The 'delete' command doesn't free up the space used by the deleted file. To free it up use the command 'squeeze'.
Remember that the IOS is expanded into RAM when the router boots, so the new IOS will not run until you reload the router.

4. Backing Up and Restoring the Cisco Configuration:

4.1. Backing Up the Cisco Router Configuration:

You can use 'copy running-config tftp' or 'copy startup-config tftp' to back up the router configuration that's currently in DRAM or in NVRAM.

4.2. Copying the Current Configuration to NVRAM:

You can use startup-config as a back up, and the current config will be reloaded as the router reboot.

4.3. Copying the Configuration to a TFTP Server: p 317
You can make a back up of the running-config to a tftp server using 'copy running-config tftp'. To restore the configuration use 'copy tftp running-config' or 'copy tftp startup-config'.

4.4. Erasing the Configuration:

To delete the stratup-config file use the command 'erase startup-config'. If you relaod without saving changes, you'll be directed to setup mode.

5. Using Cisco Discovery Protocol (CDP):

It's a proprietary protocol designed to collect information about locally attched and remote devices.

5.1. Getting CDP Timers and Holdtime Information:

The 'sh cdp' command gives you information about two global parameters:
- CDP timer is how often CDP packets are transmitted out all active interfaces;
- CDP holdtime is the amount of time that the device will hold packets received from neighbor devices.
The commands 'cdp holdtime' and 'cdp timer' allows to configure the CDP's.
Use 'no cdp run' to turn off cdp, 'no cdp enable' and 'cdp enable' to turn off or on for an interface.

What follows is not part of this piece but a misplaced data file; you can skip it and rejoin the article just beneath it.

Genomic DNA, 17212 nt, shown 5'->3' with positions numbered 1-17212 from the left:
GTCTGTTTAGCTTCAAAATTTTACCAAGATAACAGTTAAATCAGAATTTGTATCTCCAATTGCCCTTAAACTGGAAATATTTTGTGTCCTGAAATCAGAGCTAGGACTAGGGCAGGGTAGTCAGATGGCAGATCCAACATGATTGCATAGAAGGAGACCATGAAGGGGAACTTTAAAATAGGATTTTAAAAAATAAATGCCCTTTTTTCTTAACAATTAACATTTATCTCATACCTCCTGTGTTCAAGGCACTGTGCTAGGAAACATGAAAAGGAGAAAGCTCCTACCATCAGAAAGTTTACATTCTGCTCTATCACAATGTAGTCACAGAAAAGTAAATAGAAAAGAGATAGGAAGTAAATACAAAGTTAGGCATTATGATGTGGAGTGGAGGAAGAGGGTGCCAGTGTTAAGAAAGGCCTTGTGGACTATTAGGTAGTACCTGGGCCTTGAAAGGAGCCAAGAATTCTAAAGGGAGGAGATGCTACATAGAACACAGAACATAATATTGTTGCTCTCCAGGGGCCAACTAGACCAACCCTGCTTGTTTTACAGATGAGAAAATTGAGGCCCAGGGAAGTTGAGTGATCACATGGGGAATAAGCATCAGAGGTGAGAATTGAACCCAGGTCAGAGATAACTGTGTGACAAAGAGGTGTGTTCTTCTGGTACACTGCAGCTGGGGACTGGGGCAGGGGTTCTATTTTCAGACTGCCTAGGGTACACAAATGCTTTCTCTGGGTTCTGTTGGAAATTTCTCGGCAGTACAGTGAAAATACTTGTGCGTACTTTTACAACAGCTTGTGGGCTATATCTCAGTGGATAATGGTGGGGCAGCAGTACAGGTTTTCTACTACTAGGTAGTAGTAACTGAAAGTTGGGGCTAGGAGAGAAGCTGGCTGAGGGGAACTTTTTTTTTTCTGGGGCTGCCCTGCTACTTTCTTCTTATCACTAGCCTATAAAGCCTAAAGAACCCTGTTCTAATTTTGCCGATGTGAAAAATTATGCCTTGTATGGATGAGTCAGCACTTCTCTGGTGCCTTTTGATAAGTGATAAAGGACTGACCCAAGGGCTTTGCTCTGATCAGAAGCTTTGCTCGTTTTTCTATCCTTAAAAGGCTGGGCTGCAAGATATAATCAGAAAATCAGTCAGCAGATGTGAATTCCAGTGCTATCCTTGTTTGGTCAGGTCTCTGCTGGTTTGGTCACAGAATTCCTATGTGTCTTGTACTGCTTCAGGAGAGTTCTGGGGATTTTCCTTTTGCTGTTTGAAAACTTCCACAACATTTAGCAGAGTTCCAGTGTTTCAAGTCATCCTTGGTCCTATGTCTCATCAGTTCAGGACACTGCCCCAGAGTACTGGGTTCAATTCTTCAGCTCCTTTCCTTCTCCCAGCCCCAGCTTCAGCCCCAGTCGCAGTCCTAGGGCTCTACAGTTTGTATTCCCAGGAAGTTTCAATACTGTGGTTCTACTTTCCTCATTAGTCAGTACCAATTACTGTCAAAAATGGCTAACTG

5.2. Gathering Neighbor Information:

The 'show cdp neighbor' command delivers information about directely connected devices. CDP packet aren't passed through a Cisco switch.
The 'show cdp neighbors detail' can be run on a router or a switch, it displays detailed information about each directly connected device.
The 'show cdp entry *' command displays the same information as the previous command, but has two options. 'show cdp entry * protocols' display only the ip address of the directly connected devices, 'show cdp entry * version' show only the IOS version.

5.3. Gathering Interface Traffic Information:

The 'show cdp traffic' command displays information about interface traffic, including the number of CDP packets sent and received and errors with CDP.

5.4. Gathering Port and Interface Information:

The 'show cdp interface' gives you the CDP status on router interfaces or switch ports. You can turn off the cdp on a per-interface basis with 'no cdp enable' from the interface configuration mode. You enable a port with 'cdp enable'.

5.5. Documenting a Network Topology Using CDP:

You have a router with a four interfaces, two FastEthernet and two Serial. First, determine the IP addresses of each interface by using the 'show running-config'.
Next, you need to determine the type of device on the others end of each of these interfaces by using 'show cdp neighbors'. Now you know about all the IP addresses of the router plus the types of routers connected to each of its interfaces.
And so you can reveal the network topology. We could've also used the 'show cdp neighbors detail' to view the neighbor's IP addresses.